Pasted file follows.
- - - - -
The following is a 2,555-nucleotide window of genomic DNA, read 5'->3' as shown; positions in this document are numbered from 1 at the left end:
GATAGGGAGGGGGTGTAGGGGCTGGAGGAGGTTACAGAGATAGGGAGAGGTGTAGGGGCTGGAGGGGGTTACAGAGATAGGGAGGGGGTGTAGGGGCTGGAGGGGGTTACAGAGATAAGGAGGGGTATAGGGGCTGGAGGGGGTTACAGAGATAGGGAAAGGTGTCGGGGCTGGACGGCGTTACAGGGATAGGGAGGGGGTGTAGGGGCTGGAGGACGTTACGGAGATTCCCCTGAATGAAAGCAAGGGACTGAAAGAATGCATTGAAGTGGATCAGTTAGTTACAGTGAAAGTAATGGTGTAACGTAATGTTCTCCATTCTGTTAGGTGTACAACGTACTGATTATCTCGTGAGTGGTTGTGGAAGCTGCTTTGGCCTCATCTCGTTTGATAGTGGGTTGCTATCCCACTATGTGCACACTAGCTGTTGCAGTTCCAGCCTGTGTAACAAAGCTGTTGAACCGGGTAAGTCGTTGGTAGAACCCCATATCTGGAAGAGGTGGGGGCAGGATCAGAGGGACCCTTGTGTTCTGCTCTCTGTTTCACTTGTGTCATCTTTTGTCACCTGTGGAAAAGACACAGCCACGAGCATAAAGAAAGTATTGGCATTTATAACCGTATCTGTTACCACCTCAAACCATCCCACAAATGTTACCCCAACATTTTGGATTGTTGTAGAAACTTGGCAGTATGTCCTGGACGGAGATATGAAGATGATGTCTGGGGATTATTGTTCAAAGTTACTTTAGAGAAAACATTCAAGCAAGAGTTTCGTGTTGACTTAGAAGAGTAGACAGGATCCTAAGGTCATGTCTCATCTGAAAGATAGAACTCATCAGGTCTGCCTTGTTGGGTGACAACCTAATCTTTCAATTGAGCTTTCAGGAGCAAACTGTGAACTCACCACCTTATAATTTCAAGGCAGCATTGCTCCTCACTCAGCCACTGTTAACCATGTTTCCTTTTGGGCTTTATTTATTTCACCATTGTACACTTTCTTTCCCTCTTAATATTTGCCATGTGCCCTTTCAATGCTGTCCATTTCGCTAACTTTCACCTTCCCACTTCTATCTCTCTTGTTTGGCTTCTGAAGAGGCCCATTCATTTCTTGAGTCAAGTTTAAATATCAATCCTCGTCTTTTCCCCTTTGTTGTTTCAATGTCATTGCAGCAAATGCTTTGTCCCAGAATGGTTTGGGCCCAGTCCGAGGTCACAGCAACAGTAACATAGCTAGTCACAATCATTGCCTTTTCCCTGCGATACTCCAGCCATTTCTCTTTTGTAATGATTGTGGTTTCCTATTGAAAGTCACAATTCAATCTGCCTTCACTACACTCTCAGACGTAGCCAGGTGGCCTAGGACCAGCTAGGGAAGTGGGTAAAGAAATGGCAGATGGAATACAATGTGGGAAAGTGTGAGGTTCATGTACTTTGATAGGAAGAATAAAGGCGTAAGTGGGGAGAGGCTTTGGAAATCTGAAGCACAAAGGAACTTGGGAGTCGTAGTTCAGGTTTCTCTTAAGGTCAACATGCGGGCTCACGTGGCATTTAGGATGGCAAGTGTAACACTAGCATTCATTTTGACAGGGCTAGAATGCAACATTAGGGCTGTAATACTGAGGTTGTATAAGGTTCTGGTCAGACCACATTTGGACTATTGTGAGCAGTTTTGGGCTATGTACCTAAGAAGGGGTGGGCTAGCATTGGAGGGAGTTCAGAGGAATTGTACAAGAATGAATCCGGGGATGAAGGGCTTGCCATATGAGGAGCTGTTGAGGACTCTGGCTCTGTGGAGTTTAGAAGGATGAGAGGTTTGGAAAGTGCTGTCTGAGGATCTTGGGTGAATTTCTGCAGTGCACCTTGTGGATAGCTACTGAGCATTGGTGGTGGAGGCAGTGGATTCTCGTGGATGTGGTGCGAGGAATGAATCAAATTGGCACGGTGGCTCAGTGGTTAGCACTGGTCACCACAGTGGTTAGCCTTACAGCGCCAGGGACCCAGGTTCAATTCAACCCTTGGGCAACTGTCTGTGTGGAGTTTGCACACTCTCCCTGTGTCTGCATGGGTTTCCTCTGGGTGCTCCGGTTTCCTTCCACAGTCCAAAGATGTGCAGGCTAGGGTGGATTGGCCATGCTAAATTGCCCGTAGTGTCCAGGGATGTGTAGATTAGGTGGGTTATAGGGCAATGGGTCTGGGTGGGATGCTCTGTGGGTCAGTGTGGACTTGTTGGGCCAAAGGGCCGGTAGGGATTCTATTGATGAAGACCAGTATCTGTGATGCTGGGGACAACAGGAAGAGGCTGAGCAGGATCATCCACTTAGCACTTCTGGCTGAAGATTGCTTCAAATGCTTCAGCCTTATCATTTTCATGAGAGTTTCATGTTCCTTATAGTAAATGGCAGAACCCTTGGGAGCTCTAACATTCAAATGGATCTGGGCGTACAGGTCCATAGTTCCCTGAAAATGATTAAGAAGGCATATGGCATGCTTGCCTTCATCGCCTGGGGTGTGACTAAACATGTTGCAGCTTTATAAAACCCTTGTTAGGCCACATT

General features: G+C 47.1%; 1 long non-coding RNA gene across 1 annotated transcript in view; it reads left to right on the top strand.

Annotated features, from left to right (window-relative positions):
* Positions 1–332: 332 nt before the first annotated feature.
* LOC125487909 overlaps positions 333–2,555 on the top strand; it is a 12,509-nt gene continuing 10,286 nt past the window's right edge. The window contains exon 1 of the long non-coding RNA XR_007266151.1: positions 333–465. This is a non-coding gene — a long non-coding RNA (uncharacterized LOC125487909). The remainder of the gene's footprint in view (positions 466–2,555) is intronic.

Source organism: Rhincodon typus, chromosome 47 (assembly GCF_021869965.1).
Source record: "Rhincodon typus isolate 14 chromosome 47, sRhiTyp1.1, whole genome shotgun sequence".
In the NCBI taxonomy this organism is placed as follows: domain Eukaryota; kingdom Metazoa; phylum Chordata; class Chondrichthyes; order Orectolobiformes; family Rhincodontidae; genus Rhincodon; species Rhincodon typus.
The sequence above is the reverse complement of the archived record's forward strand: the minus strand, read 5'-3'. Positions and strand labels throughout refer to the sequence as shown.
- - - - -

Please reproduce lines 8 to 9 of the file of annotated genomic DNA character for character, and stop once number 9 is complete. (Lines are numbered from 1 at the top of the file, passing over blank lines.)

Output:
Source record: "Rhincodon typus isolate 14 chromosome 47, sRhiTyp1.1, whole genome shotgun sequence".
In the NCBI taxonomy this organism is placed as follows: domain Eukaryota; kingdom Metazoa; phylum Chordata; class Chondrichthyes; order Orectolobiformes; family Rhincodontidae; genus Rhincodon; species Rhincodon typus.